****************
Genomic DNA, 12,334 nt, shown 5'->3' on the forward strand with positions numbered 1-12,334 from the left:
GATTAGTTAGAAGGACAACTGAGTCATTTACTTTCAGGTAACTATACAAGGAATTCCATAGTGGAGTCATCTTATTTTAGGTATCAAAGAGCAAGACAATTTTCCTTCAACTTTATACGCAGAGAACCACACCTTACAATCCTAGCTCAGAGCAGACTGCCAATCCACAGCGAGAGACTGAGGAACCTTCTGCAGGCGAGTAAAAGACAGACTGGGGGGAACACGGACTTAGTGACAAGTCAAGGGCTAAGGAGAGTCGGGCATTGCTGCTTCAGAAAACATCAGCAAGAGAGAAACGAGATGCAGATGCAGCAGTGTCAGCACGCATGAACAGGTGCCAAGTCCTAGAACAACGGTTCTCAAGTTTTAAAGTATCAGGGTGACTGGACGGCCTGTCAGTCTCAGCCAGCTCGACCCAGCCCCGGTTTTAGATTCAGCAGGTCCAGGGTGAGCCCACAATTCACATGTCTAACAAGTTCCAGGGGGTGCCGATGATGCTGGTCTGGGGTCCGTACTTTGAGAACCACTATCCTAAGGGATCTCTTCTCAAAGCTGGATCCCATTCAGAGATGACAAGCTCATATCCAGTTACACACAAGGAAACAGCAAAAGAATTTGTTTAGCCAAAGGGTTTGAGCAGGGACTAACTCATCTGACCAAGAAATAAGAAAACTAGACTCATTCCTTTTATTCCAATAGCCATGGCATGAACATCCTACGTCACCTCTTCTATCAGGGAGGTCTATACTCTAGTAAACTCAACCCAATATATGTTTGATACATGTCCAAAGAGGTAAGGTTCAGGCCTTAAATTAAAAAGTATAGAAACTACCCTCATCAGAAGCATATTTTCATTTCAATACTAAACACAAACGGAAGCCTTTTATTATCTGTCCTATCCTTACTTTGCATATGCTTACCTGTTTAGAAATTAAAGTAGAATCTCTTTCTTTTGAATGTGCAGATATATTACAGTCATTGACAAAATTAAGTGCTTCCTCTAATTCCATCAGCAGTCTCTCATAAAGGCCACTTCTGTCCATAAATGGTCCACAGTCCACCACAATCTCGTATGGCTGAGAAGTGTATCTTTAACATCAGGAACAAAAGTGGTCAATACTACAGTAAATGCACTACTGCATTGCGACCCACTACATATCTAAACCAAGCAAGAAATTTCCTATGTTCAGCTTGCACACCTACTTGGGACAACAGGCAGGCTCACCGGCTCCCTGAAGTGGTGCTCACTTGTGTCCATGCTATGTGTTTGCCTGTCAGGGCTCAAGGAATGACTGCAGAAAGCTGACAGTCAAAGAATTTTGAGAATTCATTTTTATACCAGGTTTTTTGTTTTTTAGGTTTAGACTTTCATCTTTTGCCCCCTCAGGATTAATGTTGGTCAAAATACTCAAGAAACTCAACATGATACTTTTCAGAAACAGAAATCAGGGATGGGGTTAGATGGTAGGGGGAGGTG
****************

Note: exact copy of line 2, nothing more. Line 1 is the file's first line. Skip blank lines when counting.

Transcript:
GATTAGTTAGAAGGACAACTGAGTCATTTACTTTCAGGTAACTATACAAGGAATTCCATAGTGGAGTCATCTTATTTTAGGTATCAAAGAGCAAGACAATTTTCCTTCAACTTTATACGCAGAGAACCACACCTTACAATCCTAGCTCAGAGCAGACTGCCAATCCACAGCGAGAGACTGAGGAACCTTCTGCAGGCGAGTAAAAGACAGACTGGGGGGAACACGGACTTAGTGACAAGTCAAGGGCTAAGGAGAGTCGGGCATTGCTGCTTCAGAAAACATCAGCAAGAGAGAAACGAGATGCAGATGCAGCAGTGTCAGCACGCATGAACAGGTGCCAAGTCCTAGAACAACGGTTCTCAAGTTTTAAAGTATCAGGGTGACTGGACGGCCTGTCAGTCTCAGCCAGCTCGACCCAGCCCCGGTTTTAGATTCAGCAGGTCCAGGGTGAGCCCACAATTCACATGTCTAACAAGTTCCAGGGGGTGCCGATGATGCTGGTCTGGGGTCCGTACTTTGAGAACCACTATCCTAAGGGATCTCTTCTCAAAGCTGGATCCCATTCAGAGATGACAAGCTCATATCCAGTTACACACAAGGAAACAGCAAAAGAATTTGTTTAGCCAAAGGGTTTGAGCAGGGACTAACTCATCTGACCAAGAAATAAGAAAACTAGACTCATTCCTTTTATTCCAATAGCCATGGCATGAACATCCTACGTCACCTCTTCTATCAGGGAGGTCTATACTCTAGTAAACTCAACCCAATATATGTTTGATACATGTCCAAAGAGGTAAGGTTCAGGCCTTAAATTAAAAAGTATAGAAACTACCCTCATCAGAAGCATATTTTCATTTCAATACTAAACACAAACGGAAGCCTTTTATTATCTGTCCTATCCTTACTTTGCATATGCTTACCTGTTTAGAAATTAAAGTAGAATCTCTTTCTTTTGAATGTGCAGATATATTACAGTCATTGACAAAATTAAGTGCTTCCTCTAATTCCATCAGCAGTCTCTCATAAAGGCCACTTCTGTCCATAAATGGTCCACAGTCCACCACAATCTCGTATGGCTGAGAAGTGTATCTTTAACATCAGGAACAAAAGTGGTCAATACTACAGTAAATGCACTACTGCATTGCGACCCACTACATATCTAAACCAAGCAAGAAATTTCCTATGTTCAGCTTGCACACCTACTTGGGACAACAGGCAGGCTCACCGGCTCCCTGAAGTGGTGCTCACTTGTGTCCATGCTATGTGTTTGCCTGTCAGGGCTCAAGGAATGACTGCAGAAAGCTGACAGTCAAAGAATTTTGAGAATTCATTTTTATACCAGGTTTTTTGTTTTTTAGGTTTAGACTTTCATCTTTTGCCCCCTCAGGATTAATGTTGGTCAAAATACTCAAGAAACTCAACATGATACTTTTCAGAAACAGAAATCAGGGATGGGGTTAGATGGTAGGGGGAGGTG